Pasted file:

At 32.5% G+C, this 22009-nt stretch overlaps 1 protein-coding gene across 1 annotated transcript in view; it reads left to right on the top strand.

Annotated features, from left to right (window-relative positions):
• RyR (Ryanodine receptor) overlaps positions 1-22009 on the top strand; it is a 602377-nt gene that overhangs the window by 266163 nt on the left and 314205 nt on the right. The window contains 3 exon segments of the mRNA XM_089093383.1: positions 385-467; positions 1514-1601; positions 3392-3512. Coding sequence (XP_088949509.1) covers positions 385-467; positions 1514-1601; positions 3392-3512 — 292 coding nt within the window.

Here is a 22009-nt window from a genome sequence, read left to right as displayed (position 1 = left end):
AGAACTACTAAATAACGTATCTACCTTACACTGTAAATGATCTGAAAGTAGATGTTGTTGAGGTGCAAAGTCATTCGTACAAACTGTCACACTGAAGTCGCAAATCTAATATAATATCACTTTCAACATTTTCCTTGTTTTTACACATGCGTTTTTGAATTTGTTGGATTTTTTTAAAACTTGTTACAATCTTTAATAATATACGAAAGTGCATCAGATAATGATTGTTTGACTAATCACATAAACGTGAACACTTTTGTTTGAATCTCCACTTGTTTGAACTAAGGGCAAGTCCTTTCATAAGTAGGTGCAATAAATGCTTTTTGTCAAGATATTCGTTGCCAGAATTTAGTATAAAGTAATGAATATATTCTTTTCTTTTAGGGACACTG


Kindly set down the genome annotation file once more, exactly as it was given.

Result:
At 32.5% G+C, this 22009-nt stretch overlaps 1 protein-coding gene across 1 annotated transcript in view; it reads left to right on the top strand.

Annotated features, from left to right (window-relative positions):
• RyR (Ryanodine receptor) overlaps positions 1-22009 on the top strand; it is a 602377-nt gene that overhangs the window by 266163 nt on the left and 314205 nt on the right. The window contains 3 exon segments of the mRNA XM_089093383.1: positions 385-467; positions 1514-1601; positions 3392-3512. Coding sequence (XP_088949509.1) covers positions 385-467; positions 1514-1601; positions 3392-3512 — 292 coding nt within the window.

Here is a 22009-nt window from a genome sequence, read left to right as displayed (position 1 = left end):
AGAACTACTAAATAACGTATCTACCTTACACTGTAAATGATCTGAAAGTAGATGTTGTTGAGGTGCAAAGTCATTCGTACAAACTGTCACACTGAAGTCGCAAATCTAATATAATATCACTTTCAACATTTTCCTTGTTTTTACACATGCGTTTTTGAATTTGTTGGATTTTTTTAAAACTTGTTACAATCTTTAATAATATACGAAAGTGCATCAGATAATGATTGTTTGACTAATCACATAAACGTGAACACTTTTGTTTGAATCTCCACTTGTTTGAACTAAGGGCAAGTCCTTTCATAAGTAGGTGCAATAAATGCTTTTTGTCAAGATATTCGTTGCCAGAATTTAGTATAAAGTAATGAATATATTCTTTTCTTTTAGGGACACTG